ABA has proposed to omit standardized exams for law schools

In April, the Legal Education Council of the American Bar Association, which recognizes 196 law schools across the United States, proposed eliminating the requirement that recognized schools use the Law School Admission Test or some equivalent “valid and reliable” standardized test in their admissions process. The ABA Council has made it clear that law schools “will be free to take exams if they wish.”

If adopted, the proposal would be effective for law school classes starting in the fall of 2023.

The LSAT is the most widely used assessment for law school admissions, and any aspiring lawyer can prove that a school decision can have a good LSAT score. But as consensus was reached on re-evaluating the role of standardized examinations in other areas of higher education, controversy over its benefits has reached law school admissions. Opinions are sharply divided এবং and emotional on both sides.

Proponents of the change say it will improve diversity and equity in law school enrollment and give institutions the flexibility to experiment with a more holistic admissions policy.

Andrew Cornblatt, dean of Georgetown law admissions, said that if the proposal to repeal the ABA’s standardized test order was approved, he “made every expectation” that the Georgetown test would become optional.

“As a general matter, LSAT is helpful, but it is not a determinant for every applicant,” he said. “I am just happy to be free. I think it’s a real change in the way we work. “

But opponents are concerned that the repeal of a general standard assessment could make it harder for law schools to accept applicants who may be successful during and after their studies.

Kelly Testy, president of the Law School Admissions Council, which designs and manages the LSAT, says the ABA proposal is controversial because the LSAT predicts more school success than other standardized tests, including the SAT — about 10 percent more predictable, according to LSAC data.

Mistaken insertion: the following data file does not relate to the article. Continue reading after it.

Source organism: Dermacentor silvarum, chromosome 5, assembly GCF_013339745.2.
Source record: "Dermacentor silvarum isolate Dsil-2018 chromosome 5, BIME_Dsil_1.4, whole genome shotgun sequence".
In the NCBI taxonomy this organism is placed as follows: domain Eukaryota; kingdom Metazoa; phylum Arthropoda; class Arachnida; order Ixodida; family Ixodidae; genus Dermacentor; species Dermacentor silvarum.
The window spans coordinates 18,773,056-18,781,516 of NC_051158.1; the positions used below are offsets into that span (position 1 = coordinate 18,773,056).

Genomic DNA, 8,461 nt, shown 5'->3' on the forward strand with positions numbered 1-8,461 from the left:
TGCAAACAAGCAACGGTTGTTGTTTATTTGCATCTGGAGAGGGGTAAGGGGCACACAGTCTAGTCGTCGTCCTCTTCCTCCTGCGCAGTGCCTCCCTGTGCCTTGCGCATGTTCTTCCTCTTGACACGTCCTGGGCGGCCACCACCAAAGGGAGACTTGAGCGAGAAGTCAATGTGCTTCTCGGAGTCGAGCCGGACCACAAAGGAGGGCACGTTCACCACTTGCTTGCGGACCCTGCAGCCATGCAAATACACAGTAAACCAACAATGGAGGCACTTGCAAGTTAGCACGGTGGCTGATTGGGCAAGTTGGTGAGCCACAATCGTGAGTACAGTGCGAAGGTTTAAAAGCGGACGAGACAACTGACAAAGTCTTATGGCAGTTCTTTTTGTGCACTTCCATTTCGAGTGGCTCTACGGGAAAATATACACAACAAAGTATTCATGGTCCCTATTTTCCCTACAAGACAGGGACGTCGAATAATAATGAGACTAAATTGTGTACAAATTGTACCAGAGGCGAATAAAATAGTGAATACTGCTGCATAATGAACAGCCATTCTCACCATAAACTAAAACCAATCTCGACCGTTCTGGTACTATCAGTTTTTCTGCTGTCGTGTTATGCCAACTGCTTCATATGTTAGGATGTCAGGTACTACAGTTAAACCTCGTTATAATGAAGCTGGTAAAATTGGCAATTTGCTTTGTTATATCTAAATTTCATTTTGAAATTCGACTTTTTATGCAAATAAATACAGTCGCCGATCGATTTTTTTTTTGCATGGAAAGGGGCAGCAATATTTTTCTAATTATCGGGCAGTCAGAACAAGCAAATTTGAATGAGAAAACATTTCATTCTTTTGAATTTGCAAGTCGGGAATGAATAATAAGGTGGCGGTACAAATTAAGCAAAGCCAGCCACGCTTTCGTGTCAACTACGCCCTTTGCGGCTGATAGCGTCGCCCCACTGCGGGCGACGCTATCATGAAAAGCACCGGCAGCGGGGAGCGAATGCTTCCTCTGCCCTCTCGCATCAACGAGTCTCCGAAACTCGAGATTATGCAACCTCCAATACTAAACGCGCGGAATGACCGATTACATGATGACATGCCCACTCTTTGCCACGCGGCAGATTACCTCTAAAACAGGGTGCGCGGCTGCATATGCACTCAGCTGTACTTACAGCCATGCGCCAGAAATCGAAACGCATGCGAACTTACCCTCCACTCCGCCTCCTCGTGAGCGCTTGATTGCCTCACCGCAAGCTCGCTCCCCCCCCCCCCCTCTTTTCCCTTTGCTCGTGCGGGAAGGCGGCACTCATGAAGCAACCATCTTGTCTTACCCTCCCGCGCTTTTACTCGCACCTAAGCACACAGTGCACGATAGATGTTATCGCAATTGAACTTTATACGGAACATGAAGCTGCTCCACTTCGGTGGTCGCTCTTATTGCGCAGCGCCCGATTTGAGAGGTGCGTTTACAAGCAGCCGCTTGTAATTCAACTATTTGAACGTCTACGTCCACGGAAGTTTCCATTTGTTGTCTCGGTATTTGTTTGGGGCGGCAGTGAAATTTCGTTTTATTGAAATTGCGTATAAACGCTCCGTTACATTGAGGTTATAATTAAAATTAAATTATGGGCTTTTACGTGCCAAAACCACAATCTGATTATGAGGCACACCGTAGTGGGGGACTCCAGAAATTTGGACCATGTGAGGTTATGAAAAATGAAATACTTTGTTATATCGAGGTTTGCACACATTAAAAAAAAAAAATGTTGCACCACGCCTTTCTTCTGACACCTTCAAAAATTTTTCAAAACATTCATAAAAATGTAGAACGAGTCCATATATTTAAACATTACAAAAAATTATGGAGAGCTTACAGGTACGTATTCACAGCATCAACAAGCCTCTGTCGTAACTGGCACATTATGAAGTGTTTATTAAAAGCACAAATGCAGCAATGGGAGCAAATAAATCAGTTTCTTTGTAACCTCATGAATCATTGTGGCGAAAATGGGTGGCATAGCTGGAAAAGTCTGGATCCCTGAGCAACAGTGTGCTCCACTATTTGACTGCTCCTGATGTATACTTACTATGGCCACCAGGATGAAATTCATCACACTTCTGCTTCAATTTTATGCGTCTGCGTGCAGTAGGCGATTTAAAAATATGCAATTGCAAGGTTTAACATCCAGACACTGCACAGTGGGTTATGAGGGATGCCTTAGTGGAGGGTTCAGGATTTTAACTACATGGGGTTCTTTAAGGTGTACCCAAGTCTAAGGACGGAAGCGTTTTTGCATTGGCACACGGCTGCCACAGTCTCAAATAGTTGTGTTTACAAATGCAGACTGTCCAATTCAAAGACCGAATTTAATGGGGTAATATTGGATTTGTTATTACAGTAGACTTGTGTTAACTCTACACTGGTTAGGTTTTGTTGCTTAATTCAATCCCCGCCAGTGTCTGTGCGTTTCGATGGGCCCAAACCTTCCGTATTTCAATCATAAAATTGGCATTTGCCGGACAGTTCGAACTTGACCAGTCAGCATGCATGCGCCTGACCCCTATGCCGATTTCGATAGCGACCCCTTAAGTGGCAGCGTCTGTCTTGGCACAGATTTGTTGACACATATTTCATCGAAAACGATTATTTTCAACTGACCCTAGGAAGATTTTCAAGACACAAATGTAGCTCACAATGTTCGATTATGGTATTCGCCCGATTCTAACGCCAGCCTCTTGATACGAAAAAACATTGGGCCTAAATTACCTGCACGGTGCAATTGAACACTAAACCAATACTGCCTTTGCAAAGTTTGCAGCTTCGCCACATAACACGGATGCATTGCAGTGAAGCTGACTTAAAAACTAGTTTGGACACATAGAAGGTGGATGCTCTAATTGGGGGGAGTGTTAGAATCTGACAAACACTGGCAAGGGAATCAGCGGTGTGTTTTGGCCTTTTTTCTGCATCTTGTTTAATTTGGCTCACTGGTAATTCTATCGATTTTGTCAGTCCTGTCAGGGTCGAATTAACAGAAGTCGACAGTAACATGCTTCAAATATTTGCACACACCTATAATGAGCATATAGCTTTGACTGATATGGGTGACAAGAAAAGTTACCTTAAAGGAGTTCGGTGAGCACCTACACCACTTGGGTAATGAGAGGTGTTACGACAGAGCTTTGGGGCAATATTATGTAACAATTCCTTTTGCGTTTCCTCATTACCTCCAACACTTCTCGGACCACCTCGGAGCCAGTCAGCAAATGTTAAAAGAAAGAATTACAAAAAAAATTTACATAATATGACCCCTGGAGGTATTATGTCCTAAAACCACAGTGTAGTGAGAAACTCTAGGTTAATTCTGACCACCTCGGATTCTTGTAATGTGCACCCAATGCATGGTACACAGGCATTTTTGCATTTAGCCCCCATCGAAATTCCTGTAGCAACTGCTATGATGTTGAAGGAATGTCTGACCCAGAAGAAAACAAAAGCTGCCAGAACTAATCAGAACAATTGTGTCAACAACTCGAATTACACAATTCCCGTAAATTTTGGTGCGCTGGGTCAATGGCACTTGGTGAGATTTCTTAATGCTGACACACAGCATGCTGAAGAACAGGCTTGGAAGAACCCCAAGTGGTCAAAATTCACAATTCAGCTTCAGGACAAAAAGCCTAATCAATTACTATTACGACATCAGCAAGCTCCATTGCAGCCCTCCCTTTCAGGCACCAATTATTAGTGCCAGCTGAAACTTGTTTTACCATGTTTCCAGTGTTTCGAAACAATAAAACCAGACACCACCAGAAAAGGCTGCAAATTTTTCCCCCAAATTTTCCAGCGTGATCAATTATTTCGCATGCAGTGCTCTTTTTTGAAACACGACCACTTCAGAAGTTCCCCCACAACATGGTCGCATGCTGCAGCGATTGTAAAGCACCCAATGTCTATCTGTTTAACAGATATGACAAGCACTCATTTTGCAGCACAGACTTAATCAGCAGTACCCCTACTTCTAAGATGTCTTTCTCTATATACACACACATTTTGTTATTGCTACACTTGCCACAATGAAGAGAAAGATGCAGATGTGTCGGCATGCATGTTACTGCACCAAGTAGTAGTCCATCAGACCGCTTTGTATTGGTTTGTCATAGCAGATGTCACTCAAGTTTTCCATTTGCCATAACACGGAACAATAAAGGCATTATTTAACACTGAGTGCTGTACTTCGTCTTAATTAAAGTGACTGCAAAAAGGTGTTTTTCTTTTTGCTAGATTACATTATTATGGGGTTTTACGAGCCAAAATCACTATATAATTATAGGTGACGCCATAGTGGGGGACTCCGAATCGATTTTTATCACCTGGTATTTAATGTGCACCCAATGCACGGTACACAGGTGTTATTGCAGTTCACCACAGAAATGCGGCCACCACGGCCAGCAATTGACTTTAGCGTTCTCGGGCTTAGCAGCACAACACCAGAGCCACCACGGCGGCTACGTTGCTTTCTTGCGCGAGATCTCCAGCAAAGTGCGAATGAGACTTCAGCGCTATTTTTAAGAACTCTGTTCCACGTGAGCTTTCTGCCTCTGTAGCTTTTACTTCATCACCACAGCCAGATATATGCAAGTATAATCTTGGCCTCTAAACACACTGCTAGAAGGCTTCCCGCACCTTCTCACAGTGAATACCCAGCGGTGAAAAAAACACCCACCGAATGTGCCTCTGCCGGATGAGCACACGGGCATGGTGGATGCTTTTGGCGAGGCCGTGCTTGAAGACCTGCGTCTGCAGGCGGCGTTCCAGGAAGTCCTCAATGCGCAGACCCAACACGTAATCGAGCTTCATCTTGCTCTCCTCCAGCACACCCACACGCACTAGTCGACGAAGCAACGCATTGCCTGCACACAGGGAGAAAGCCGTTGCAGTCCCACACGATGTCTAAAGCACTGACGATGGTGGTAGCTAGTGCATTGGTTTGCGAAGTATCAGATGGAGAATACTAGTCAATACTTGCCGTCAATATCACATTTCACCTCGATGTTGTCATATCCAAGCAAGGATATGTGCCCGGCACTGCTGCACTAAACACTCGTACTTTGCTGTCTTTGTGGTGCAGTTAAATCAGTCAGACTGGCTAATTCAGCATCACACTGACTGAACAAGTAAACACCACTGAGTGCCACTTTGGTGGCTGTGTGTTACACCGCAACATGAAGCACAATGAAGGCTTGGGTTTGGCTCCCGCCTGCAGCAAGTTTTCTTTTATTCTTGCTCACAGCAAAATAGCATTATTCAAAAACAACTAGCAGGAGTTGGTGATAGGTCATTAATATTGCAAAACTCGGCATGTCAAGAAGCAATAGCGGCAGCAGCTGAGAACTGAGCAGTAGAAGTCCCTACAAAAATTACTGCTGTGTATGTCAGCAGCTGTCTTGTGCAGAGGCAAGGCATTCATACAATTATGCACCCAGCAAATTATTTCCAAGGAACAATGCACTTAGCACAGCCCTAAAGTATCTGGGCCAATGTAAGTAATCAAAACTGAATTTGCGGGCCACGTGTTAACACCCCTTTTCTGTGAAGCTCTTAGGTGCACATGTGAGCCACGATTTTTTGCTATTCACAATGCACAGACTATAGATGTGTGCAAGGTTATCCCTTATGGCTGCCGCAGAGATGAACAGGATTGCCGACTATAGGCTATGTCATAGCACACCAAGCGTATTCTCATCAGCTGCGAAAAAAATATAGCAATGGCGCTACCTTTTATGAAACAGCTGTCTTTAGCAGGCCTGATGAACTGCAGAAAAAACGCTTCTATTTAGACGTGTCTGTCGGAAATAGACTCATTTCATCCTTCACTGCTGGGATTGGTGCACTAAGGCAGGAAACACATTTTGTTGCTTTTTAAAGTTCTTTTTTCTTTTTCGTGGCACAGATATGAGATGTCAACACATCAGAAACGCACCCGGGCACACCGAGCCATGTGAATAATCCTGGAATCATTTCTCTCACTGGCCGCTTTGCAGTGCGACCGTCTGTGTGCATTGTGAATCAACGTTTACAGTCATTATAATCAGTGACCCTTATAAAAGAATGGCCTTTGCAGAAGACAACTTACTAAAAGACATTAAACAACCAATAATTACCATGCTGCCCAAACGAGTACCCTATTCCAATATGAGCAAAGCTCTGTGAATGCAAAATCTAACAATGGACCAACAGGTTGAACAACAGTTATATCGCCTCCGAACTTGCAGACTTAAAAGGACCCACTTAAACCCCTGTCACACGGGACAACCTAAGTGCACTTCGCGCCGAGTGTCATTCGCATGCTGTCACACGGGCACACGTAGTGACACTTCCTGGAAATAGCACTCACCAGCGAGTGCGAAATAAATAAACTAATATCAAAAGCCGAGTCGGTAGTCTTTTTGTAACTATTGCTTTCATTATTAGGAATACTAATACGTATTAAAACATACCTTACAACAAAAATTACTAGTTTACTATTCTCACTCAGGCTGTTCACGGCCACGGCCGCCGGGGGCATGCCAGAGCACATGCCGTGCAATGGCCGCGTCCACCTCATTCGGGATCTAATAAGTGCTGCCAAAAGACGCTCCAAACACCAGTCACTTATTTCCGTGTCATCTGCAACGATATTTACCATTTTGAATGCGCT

“I don’t think we should test on students. I think we should do what works and we know LSAT works, “he said.

According to a 2019 survey by Law School Transparency, a non-profit education advocacy organization, LSAT is a fairly accurate prediction of whether a student will pass the bar exam after graduation. Studies have shown that students who score in the mid-140s and below have a much higher risk of failing at the bar than those who score above 150.

“The LSAT says at least some measure, ‘Can this applicant pass the bar?'” Said Brian Tamanaha, a law professor at Washington University in St. Louis and its author. Failed law school. “If we are going to take a student’s money, we have to believe that the students will be able to achieve their goals successfully. This will justify the economic investment they are making. “

That investment can be a heavy one; On average, three-year law school tuition costs more than $ 130,000.

Aaron Taylor, executive director of the Excelx Center for Legal Education Excellence, argues that law schools place too much weight on the LSAT’s “predictive value”. He said eliminating the need for standardized testing would be a good “first step” towards encouraging law schools to be more flexible and inclusive in their admissions procedures.

“It’s not a matter of whether it has LSAT standards, because it does. It’s a matter of how valuable it is, and whether it’s consistent with the way it’s used in the admissions process,” he said. [the proposal] As a process to allow law schools to engage in testing and innovation on how they evaluate applicants.

This is not the first time that the ABA has recommended eliminating test requirements In 2018, the association introduced exactly the same amendments, but the proposal was withdrawn after receiving “significant and organized opposition” according to an ABA memo.

At the moment, Taylor says, there is “an overwhelming appetite” for a test-optional policy.

“The epidemic really made people think about what we’re doing and why we’re doing it this way,” he said. “Hunger has changed, and to be honest, our country has changed.”

ABA representatives declined to comment on the record of this article.

A test-optional wave riding

The proposal is the latest in a wave of test-optional exams across higher education in recent years, especially since the epidemic has made individual testing difficult. According to a recent survey by the Urban Institute, the number of four-year undergraduate institutions, including exam-optional policy, has nearly doubled since the spring of 2020. Fairtest: A list published by The National Center for Fair and Open Testing shows that by this autumn, more than 75 percent of all college applicants will not have to submit standard test scores.

But the tendency to omit standardized test requirements has been slow to catch up in professional schools.

“At the law school level, it’s a little bit different from undergraduate,” Cornblatt said. “These tests, especially the LSAT, are predictive and ready to measure how students will perform in this particular case once they arrive here.”